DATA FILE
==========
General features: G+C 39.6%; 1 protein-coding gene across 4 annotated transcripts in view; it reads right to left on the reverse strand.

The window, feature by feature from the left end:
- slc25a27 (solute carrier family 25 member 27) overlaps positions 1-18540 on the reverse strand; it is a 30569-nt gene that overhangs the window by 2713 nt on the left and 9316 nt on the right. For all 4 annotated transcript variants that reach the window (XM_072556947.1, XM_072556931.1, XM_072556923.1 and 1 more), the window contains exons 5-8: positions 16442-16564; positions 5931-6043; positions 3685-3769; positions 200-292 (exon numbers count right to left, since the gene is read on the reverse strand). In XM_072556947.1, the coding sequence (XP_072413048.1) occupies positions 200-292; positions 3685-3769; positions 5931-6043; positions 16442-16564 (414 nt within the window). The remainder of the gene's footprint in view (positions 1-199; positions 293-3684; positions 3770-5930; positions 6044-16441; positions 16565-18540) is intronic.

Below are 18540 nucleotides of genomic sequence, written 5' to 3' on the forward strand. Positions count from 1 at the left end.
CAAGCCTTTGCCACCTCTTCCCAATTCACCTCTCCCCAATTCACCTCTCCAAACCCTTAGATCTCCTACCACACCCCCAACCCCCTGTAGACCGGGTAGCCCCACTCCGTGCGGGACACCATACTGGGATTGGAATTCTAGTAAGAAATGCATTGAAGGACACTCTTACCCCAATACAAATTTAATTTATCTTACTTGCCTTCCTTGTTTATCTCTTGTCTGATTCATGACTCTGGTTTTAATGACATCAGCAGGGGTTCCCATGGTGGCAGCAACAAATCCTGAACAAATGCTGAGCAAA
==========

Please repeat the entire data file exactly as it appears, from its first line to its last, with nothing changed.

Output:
General features: G+C 39.6%; 1 protein-coding gene across 4 annotated transcripts in view; it reads right to left on the reverse strand.

The window, feature by feature from the left end:
- slc25a27 (solute carrier family 25 member 27) overlaps positions 1-18540 on the reverse strand; it is a 30569-nt gene that overhangs the window by 2713 nt on the left and 9316 nt on the right. For all 4 annotated transcript variants that reach the window (XM_072556947.1, XM_072556931.1, XM_072556923.1 and 1 more), the window contains exons 5-8: positions 16442-16564; positions 5931-6043; positions 3685-3769; positions 200-292 (exon numbers count right to left, since the gene is read on the reverse strand). In XM_072556947.1, the coding sequence (XP_072413048.1) occupies positions 200-292; positions 3685-3769; positions 5931-6043; positions 16442-16564 (414 nt within the window). The remainder of the gene's footprint in view (positions 1-199; positions 293-3684; positions 3770-5930; positions 6044-16441; positions 16565-18540) is intronic.

Below are 18540 nucleotides of genomic sequence, written 5' to 3' on the forward strand. Positions count from 1 at the left end.
CAAGCCTTTGCCACCTCTTCCCAATTCACCTCTCCCCAATTCACCTCTCCAAACCCTTAGATCTCCTACCACACCCCCAACCCCCTGTAGACCGGGTAGCCCCACTCCGTGCGGGACACCATACTGGGATTGGAATTCTAGTAAGAAATGCATTGAAGGACACTCTTACCCCAATACAAATTTAATTTATCTTACTTGCCTTCCTTGTTTATCTCTTGTCTGATTCATGACTCTGGTTTTAATGACATCAGCAGGGGTTCCCATGGTGGCAGCAACAAATCCTGAACAAATGCTGAGCAAA